Malaysia’s economy to take a deep hit from emergency declaration

The declaration of a state of emergency in Malaysia until August 1, 2021 to curb the spread of Covid-19 is not going to bode well for the country’s economy, analysts said.

While the emergency decree allows Malaysia’s government to enact immediate laws to support a recovery, it could dent consumer confidence and scare off investors, CIMB said in a comment.

After the official announcement on January 11, Malaysia’s stocks and currency fell on the following day, while the country’s benchmark stock index KLCI lost 1.5 per cent.

In a televised address after the release of the statement, Malaysia’s Prime Minister Muhyiddin Yassin said there would not be a curfew and the civilian government and judiciary system would continue to function. But parliament would be suspended and elections could not be held during the period, he added.

He also said that Malaysia would remain “open for business” and the emergency period will give the country “much needed calm and stability.” The state of emergency could even end earlier than August 1 if the number of daily cases gets under control and is effectively lowered, he added.

Ordinances against “economic sabotage and price hiles”

The emergency state would be necessary to allow for ordinances to fight “economic sabotage, monopoly and excessive price hikes” amid the pandemic, Yassin added.

The measures come as record numbers of Covid-19 infections stretch Malaysia’s health system to the breaking point, while businesses have lost hope for a quicker recovery.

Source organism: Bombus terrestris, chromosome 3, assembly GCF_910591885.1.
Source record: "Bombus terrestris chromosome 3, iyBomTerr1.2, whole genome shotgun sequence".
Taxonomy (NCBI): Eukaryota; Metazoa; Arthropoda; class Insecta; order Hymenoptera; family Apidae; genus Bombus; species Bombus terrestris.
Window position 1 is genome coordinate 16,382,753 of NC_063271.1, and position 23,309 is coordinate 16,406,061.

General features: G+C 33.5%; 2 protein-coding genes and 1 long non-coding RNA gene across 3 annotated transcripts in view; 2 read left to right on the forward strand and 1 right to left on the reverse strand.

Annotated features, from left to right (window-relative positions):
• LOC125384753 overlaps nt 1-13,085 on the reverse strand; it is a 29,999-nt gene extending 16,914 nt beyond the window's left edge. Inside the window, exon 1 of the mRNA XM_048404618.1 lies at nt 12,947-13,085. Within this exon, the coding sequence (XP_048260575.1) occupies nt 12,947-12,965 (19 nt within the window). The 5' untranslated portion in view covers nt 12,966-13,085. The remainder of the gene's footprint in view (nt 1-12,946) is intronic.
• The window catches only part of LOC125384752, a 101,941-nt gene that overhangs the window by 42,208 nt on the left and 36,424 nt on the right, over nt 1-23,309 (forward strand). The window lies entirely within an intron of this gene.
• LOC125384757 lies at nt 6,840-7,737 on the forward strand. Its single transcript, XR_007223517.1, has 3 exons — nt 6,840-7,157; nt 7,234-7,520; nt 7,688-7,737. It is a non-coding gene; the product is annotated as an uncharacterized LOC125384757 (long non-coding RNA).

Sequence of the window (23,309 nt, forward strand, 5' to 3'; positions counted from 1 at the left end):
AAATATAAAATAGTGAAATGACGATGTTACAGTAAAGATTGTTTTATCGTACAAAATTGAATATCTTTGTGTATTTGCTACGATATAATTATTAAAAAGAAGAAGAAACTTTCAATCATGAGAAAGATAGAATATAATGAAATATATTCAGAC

The state of emergency coincides with a two-week lockdown starting on January 13 that led analysts to shave as much as 1.5 percentage points off their forecasts for the country’s annual economic growth this year. The new restrictions will mean a loss of about three billion ringgit ($742 million) per week in private consumption, according to an RHB Bank estimate.

Malaysia’s economy was hardest affected by the Covid-19 pandemic in the second quarter of 2020 and began bouncing back in the latter half of the year. Now, expectations have to be lowered again which again sends negative signals to foreign and domestic investors and will highly likely lead to the outflow or diversion of foreign investment from the country.



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The declaration of a state of emergency in Malaysia until August 1, 2021 to curb the spread of Covid-19 is not going to bode well for the country’s economy, analysts said. While the emergency decree allows Malaysia’s government to enact immediate laws to support a recovery, it could dent consumer confidence and scare off investors, CIMB said in a comment. After the official announcement on January 11, Malaysia’s stocks and currency fell on the following day, while the country’s benchmark stock index KLCI lost 1.5 per cent. In a televised address after the release of the statement, Malaysia’s Prime Minister...